Sunday, March 13, 2011

Madeira -- Evergreen and Glossy

Since I returned from Madeira on Tuesday night, my mother has asked me where Madeira is several times. “Where were you again?”

“Madeira.”

“I’ve never heard of that. How do you spell that?”

“I’ve told you five times, so I know you’ve heard of the island at least five times. M A D E I R A.”

“What is it again?”


And so it went. And why should she know where or what Madeira is? On my map—the one that hangs over my desk to remind me of my obsession with seeing the entire world—Madeira is a teensie-weensie speck 323 miles off the coast of Morocco. A shield volcano began spitting the archipelago out of the Atlantic Ocean about 70 million years ago. Madeira itself is, however, a spring chicken at a mere 4.6 to 0.7 million years. If it wears sunglasses, you can hardly see its wrinkles.

A popular tourist destination for Europeans, the archipelago of Madeira—the group of islands including Porto Santo, the Desartes Islands, the Savage Islands and of course Madeira itself—is evergreen and glossy year-round.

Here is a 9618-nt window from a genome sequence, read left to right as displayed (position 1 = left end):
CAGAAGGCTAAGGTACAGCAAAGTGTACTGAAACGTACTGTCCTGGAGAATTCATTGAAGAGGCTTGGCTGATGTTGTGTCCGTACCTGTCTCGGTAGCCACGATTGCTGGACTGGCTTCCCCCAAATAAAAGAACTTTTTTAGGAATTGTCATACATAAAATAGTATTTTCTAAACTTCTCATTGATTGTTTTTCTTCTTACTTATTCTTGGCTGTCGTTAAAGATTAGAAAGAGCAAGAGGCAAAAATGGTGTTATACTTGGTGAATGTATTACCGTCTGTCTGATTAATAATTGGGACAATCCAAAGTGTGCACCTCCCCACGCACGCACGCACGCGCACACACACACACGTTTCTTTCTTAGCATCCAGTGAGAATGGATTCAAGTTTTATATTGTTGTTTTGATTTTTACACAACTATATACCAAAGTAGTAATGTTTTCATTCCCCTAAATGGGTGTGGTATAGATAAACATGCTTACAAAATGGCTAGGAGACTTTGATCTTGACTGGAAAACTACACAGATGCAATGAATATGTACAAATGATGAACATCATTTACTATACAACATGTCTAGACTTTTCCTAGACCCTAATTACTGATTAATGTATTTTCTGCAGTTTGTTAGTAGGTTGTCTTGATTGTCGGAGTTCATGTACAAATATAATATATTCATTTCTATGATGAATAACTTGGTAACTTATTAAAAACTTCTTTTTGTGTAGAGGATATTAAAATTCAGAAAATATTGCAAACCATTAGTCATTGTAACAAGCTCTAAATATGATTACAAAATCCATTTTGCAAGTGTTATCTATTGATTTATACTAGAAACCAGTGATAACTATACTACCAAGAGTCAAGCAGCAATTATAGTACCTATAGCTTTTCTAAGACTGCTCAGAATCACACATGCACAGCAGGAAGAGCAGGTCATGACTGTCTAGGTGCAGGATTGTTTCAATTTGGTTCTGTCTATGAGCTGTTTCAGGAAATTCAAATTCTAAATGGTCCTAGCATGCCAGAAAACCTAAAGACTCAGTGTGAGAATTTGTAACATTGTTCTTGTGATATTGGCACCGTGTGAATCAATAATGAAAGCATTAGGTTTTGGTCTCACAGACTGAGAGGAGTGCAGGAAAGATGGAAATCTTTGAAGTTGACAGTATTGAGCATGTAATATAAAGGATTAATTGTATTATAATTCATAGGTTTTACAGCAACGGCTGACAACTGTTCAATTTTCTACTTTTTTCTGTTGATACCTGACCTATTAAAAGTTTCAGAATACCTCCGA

The island is glossy because it rains a lot. In 2010, Madeira suffered its worst flooding in 100 years. We stayed in the little seaside town of Sao Vicente, just a few meters away from the path of the flooding. The scars are still visible. It rained while we were there, but I guess we can count ourselves lucky that it didn’t rain like it did in 2010 (as you can see in this video with freaky music).



Madeira is stunning. I have absolutely nothing bad to say about the island—which is sad, because I love ranting.

The food was exceptional. We had grilled fish and more grilled fish at very reasonable prices. On Saturday evening, we drove into Funchal, the capital of Madeira, to see the Carnival parade. We left the car in a parking garage near the harbor and enjoyed the parade for a couple of hours. When we returned to the parking garage, we discovered that the building was completely blocked by the parade. To kill time, we popped into a restaurant called Beerhouse on the harbor. I ordered a mixed salad. We weren’t really hungry; we just didn’t know what else to do with the time.

The salad was the craziest mix of fruit and vegetables, beans, ham and cheese that I’ve ever had. And it was great. I wish I’d taken a picture. If you’re in Funchal one day, stop by Beerhouse.

Madeira is known for hiking and wine, two of my favorite things. Unfortunately, on this trip it was too wet to hike (although we saw lots of people doing it, probably the British who don’t know that most people hike in the sun). With all the time we saved by not hiking, we sampled Madeira wine, from dry to medium dry to sweet. I love wine.


I also love hiking, so I’ll be back, Madeira . . . when you’re drier.

I must be off,
Christopher

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